DAYTONA BEACH – The caution is out. Nominations for The NASCAR’s Foundation 2018 Betty Jane France Humanitarian Award will close on Friday, March 23, at midnight.The award honors the philanthropic ideals and vision of the late Betty Jane France, who started the foundation in 2006. The award is annually presented to a NASCAR fan who embodies those ideals through service in their community to help improve the health and wellbeing of children. This is the eighth year for the award; the winner will be decided through an online fan vote this fall.RELATED: Nominate someone todayThe Betty Jane France Humanitarian Award has produced nearly $1.23 million in donations to charities represented by each year’s four finalists. This year’s finalists for the award will be guaranteed a minimum $25,000 donation toward their efforts, with the winner receiving a $100,000 donation from The NASCAR Foundation to the children’s charity they represent.“We have received some outstanding nominations, but we want to be sure our fans know there is still time to nominate,” said The NASCAR Foundation Executive Director Nichole Krieger. “Already, it looks like we are going to have a tough job deciding who our four finalists will be, but that’s a great ‘problem’ to have.MORE: Catch up on Speediatrics Fun Day“The quality of nominees and their accomplishments each and every year is inspiring. There is so much good work being by NASCAR fans on behalf of children. We are proud to have a chance to honor some of those people doing that work.”To submit a nomination for the 2018 Betty Jane France Humanitarian Award, go to NASCAR.com/Award.
Blue Note New York has announced a new virtual concert series initiative that will feature live performances (without fans in attendance) streamed in real-time from the stage of the famed New York City jazz club.Branded as, Blue Note Streaming Live, the new series will debut this weekend with a performance from trumpet player Maurice “Mobetta” Brown and his backing band faturing Chelsea Baratz, James Francies, Joe Blaxx, Parker McAllister, and Nir Felder on Friday, July 24th at 8 p.m. ET. Fans will be able to watch and listen to the performance taking place inside the empty venue for an affordable fee of just $10 per show. Fans who would like to purchase a ticket but can’t tune in to the Friday night webcast will be able to watch the re-stream on Saturday, July 25th at 2 p.m. ET.Blue Note executives are hoping that this new series provides the struggling venue with simply any form of long-term financial sustainability, as there is currently no clear return date for traditional indoor concerts in New York City on the horizon.Related: Live Nation UK, MelodyVR Announce ‘Live From O2 Academy Brixton’ Virtual Reality Concert Series“I don’t anticipate opening Blue Note New York anytime soon. In the meantime, we are going to present live shows from the Blue Note’s stage to our international audience using the streaming format,” Steven Bensusan, President of Blue Note Entertainment Group added in a press statement with last week’s announcement. “The quality of the livestream experience is important to us, both in audio and video production and we will be working with a professional team using a multi-camera set-up to produce the series. We hope jazz music fans around the world will support our efforts to continue presenting the high quality, live music experiences that the Blue Note is known for.”Click here for more info on the first episode of Blue Note’s new virtual performance series.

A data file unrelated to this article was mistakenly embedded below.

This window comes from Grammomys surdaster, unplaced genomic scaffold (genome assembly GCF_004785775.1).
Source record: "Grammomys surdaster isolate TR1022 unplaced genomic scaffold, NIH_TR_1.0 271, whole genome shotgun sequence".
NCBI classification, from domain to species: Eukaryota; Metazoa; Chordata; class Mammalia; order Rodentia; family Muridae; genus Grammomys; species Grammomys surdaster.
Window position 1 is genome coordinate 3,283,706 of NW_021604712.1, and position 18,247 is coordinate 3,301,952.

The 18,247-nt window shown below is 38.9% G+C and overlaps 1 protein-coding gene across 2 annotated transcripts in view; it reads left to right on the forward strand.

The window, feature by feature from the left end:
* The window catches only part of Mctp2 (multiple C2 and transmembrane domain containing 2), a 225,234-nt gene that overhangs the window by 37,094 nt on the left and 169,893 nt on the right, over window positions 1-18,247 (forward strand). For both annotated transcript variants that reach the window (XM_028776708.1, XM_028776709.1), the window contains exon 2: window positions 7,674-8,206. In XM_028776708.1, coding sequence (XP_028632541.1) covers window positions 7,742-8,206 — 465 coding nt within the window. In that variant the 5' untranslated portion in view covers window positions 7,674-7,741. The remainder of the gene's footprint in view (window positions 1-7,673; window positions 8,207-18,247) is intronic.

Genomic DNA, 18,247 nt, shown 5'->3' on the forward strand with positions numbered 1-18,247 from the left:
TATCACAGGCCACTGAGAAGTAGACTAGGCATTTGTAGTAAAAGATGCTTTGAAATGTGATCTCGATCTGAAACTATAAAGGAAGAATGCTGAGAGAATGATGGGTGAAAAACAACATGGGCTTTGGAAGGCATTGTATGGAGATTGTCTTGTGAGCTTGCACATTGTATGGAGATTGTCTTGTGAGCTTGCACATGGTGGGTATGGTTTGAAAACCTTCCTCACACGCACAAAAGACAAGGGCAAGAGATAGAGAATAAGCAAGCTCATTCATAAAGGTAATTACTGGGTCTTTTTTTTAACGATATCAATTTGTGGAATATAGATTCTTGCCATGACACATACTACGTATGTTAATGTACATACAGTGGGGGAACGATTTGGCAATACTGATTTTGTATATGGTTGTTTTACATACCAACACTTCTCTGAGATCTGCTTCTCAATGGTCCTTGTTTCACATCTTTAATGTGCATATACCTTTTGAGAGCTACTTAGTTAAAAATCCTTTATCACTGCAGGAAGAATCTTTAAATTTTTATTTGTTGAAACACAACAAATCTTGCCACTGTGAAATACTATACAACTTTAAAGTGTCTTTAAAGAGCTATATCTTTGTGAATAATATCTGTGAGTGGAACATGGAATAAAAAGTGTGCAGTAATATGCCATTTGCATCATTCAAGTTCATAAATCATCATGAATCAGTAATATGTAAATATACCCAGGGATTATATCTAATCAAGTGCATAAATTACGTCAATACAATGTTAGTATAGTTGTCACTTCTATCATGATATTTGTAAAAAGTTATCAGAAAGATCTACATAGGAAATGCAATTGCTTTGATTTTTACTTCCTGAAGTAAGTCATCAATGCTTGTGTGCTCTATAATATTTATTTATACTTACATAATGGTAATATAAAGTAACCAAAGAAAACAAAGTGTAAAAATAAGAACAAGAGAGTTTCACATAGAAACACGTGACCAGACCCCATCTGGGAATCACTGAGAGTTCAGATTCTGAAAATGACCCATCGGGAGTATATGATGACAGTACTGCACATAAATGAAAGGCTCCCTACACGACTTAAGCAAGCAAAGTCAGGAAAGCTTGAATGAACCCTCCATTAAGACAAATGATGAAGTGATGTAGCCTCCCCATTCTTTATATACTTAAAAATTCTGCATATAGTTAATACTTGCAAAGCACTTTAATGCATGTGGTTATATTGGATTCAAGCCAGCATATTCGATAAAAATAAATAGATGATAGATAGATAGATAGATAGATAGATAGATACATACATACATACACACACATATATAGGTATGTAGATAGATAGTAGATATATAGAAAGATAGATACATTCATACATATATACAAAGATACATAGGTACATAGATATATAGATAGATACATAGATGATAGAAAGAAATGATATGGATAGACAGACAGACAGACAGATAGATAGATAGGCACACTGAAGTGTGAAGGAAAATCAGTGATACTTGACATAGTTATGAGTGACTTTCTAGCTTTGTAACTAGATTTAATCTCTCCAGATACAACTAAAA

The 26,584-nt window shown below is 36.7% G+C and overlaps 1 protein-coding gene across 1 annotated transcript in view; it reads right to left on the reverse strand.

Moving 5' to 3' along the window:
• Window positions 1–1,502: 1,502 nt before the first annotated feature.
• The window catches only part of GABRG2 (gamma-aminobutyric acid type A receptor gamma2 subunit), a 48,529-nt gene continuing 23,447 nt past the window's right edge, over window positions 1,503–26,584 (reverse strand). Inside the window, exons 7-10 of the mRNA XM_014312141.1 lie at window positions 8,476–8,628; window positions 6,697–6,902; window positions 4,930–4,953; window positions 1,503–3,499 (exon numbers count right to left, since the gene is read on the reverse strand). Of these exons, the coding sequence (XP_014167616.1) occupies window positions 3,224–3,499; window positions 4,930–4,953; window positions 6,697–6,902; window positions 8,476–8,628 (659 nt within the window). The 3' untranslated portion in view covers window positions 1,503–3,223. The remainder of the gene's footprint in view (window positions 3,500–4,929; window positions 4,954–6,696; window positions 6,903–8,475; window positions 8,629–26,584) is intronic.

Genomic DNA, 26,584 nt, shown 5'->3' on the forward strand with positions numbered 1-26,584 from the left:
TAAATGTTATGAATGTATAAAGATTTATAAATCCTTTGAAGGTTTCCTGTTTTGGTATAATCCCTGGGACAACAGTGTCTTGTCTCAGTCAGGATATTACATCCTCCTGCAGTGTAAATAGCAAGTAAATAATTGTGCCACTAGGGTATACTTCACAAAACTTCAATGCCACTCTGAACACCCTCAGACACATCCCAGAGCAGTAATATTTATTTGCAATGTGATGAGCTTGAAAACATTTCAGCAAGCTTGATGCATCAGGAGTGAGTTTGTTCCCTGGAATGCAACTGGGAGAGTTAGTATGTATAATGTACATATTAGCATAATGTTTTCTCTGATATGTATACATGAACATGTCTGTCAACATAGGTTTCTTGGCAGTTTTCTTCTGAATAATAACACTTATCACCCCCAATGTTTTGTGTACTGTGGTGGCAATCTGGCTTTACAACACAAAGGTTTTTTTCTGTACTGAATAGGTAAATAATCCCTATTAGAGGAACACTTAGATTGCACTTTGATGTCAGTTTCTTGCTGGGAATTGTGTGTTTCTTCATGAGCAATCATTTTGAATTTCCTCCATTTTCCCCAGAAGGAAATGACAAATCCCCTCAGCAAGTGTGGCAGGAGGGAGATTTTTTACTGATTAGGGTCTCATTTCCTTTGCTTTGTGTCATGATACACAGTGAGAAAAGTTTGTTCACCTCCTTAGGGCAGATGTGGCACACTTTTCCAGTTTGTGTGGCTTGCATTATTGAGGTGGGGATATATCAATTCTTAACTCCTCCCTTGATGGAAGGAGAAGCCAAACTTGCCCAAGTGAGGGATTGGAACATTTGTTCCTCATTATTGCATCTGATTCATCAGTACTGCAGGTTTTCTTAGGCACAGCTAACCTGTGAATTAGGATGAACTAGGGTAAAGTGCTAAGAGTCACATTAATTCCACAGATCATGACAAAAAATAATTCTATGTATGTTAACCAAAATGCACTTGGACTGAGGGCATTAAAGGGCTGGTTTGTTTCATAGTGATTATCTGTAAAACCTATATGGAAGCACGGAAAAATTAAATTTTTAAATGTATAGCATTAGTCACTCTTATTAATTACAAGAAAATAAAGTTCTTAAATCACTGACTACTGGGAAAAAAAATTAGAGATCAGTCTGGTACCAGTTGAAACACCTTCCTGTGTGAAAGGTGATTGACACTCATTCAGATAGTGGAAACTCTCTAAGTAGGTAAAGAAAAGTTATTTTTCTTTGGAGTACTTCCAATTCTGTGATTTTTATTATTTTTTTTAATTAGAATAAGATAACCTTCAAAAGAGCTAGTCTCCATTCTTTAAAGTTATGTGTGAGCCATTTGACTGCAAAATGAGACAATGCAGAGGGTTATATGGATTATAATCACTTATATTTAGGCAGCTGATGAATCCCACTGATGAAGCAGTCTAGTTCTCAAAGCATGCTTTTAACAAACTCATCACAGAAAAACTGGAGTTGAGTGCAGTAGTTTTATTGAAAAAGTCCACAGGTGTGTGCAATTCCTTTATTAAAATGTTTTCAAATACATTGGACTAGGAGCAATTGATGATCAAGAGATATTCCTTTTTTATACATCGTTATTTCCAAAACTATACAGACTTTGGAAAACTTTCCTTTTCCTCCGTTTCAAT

A CDC study released today compares motor vehicle crash death rates in the fifty most populous areas of the country with overall national rates. Read the Report: Motor Vehicle Crash Deaths in U.S. Metropolitan Areas – 2009Researchers analyzed 2009 data from the National Vital Statistics System and the U.S. Census Bureau and calculated rates for two groups – people of all ages, and young people 15 to 24 years old. They looked at 15-24 year olds separately because motor vehicle crashes are the leading cause of death for this age group.Some key findings:The motor vehicle crash death rate for all ages in the 50 MSAs was 8.2 deaths per 100,000 residents, lower than the national rate of 11.1 deaths per 100,000 residents. The motor vehicle crash death rate for 15-24 year olds in the 50 MSAs was 13.0 deaths per 100,000 residents, lower than the national rate of 17.3 deaths per 100,000 residents.Motor vehicle crash death rates in the 50 most populous U.S. metropolitan statistical areas varied widely, from 4.4 to 17.8 per 100,000 residents.